What did you do in the war Pop?

Your article, What did you do in the war? Revisiting the WW2 memoirs of Stoker Thomas Mouat Tate, published in History and Anthropology, Volume 30 Issue 5, is now available for you to access via tandfonline.com.

Have you used your free eprints yet?
Now you’re published, you’ll hopefully want to share your article with friends or colleagues. Every author at Routledge (including all co-authors) gets 50 free online copies of their article to share with their networks. Your eprint link is now ready to use and is:

https://www.tandfonline.com/eprint/HXQMUQEXDSEJEPAXUGJH/full?target=10.1080/02757206.2019.1626853

histanthr

George Henry Linney – circa 1932, Mayor of South Shields.

G.A

Iron foundry worker and Mayor of South Shields, Great Grandpa Linney

Mayor Linney

 above: walking by the corner of Ocean Road and Mile End Road, Mayor’s sunday 1932

GHLinney St Hildas ChurchAbove: leaving St Hilda’s Church, circa 1932

Mayor south ShieldsAbove: Mayor’s Sunday 1933 Mayor: Coun. Samuel Lawlan, Retiring Mayor; Coun. George Henry Linney (on the left of picture), Town Clerk Harold Ayrey. South Shields. Photographer: Cleet James Henry.

Thomas Mouat Tate

Thomas Moaut Tate…among many other things, timekeeper for The Basin Football Club, Vic. Australia (circa 1970-1980), formerly trolley bus driver, iron-foundry work, ships stoker (on The Welshman – Malta Convoy, and others), service 1940-1943, sunk three times, a.w.o.l. in Tunisia, Libya, Egypt 1944, returned to service 1944-45, demobbed 1945, emigrated to Australia, painter (of houses), and singer of songs.

Museums

pharlapMuseums no longer smell like death and formaldehyde, but I remember the great Pharlap, stuffed and fascinating in the museum on Lonsdale Street. A publicity still was my most treasured possession when I was about 6. Those yankees poisoned him, or so the story went – captivating for young minds. In the first image he seems too fast to even fit in the frame, they had to encase him in glass forever.

pharlap2

For toast and marmalade in the afternoon.

The pain of loss so great that only distraction measure it’s significance. Unbearable to forget, unbearable to remember, a sort of planned denial is the only survival. I miss her so, and still cannot understand her death. I cannot introduce her to my boy, who she would have loved as if the world. It is surreal that I can must and just cannot bear to write this, with stupid angry tears caught in my chest and pain in my eyes. Five years ago today.

meanwhile, in Cairo…

 

“Activists are under the threat wherever they go, Dina (17 yrs old) and Israa (19) Abdallah Abo El-Azm, two sisters detained by the army three days ago for distributing flyers are now to be sentenced in front of a military court. In reality they were only walking down the street in Cairo at midday. They were kidnapped by the army and falsely accused. Not just the activists themselves are in danger, anyone who looks like what came to be stereotyped as a Tahrir Square protester, risks detention or beating”.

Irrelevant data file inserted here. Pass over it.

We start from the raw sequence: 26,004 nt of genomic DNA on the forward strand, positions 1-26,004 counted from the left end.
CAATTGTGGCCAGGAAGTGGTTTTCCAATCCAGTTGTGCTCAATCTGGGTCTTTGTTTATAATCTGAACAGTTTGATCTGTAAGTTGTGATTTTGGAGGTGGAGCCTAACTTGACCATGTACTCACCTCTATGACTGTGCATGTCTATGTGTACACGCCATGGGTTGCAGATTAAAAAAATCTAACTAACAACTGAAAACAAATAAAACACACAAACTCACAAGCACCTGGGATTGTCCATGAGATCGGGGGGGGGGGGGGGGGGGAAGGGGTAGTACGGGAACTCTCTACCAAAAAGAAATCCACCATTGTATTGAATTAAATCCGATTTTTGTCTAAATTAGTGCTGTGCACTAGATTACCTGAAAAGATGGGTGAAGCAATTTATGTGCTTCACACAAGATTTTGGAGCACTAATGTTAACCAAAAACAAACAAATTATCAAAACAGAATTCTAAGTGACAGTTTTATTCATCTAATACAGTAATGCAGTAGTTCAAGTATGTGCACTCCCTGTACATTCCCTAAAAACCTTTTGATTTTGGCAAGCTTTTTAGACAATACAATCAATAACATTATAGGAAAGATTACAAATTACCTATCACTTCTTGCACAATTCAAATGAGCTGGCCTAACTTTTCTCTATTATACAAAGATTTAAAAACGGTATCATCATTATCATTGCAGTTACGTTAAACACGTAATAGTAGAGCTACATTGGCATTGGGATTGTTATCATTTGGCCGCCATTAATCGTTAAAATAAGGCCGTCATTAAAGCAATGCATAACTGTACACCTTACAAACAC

I do not know more about who has written this, but that the Military mates of Mubarak remain in place was always a concern – though not for the BBC who of course went on to other stories quick smart. Someone on Al-Jezeera did anticipate something like this, but I didn’t note who said it. More than one person for sure. Anyone got more on detentions in particular?

The entire article is here.

When the army hits the fan!

Posted by Leil-Zahra on 3/16/11 •

The Egyptian people have always loved the army, especially that they haven´t seen much of them since 1973 apart from a controversial participation in the Desert Storm war on the side of the United States. The army was always the romantic figure of glorious times under Nasser who stood in the face of Israel and pumped Arab nationalism and pride in Egypt and beyond. Movies, TV series, documentaries, songs, popular tales of heroics and braveries, novels, and school books all glorify the participation of the army up to 1973.

The popular memory froze in time in 1973, maybe because the Egyptian people didn´t have much to celebrate or take pride in under the rulers that came afterwards. Both Sadat and Mubarak destroyed the spirit of the people in every way possible and on every level imaginable (though this doesn´t mean that Nasser was the best thing that happened to this country). It became once again the tale of Pharaohs in the center-stage, the slaves building the Pyramids forgotten and marganilized.

Egypt is the country of romanticism par excellence. For decades while tens of millions of Egyptians were famished for collective self-esteem, reminiscing and nostalgia were the only survival tool available. The Pharaohs and the army were at the core of it all, equally present in the memory of the people and equally ancient history in the tangible reality. It was all memories of glorious days that lived in the reality of the people. Even some of those who found it emotionally hard to oust Mubarak did so because they respected him as a leading military figure from the war of 1973.

Full article continues: here.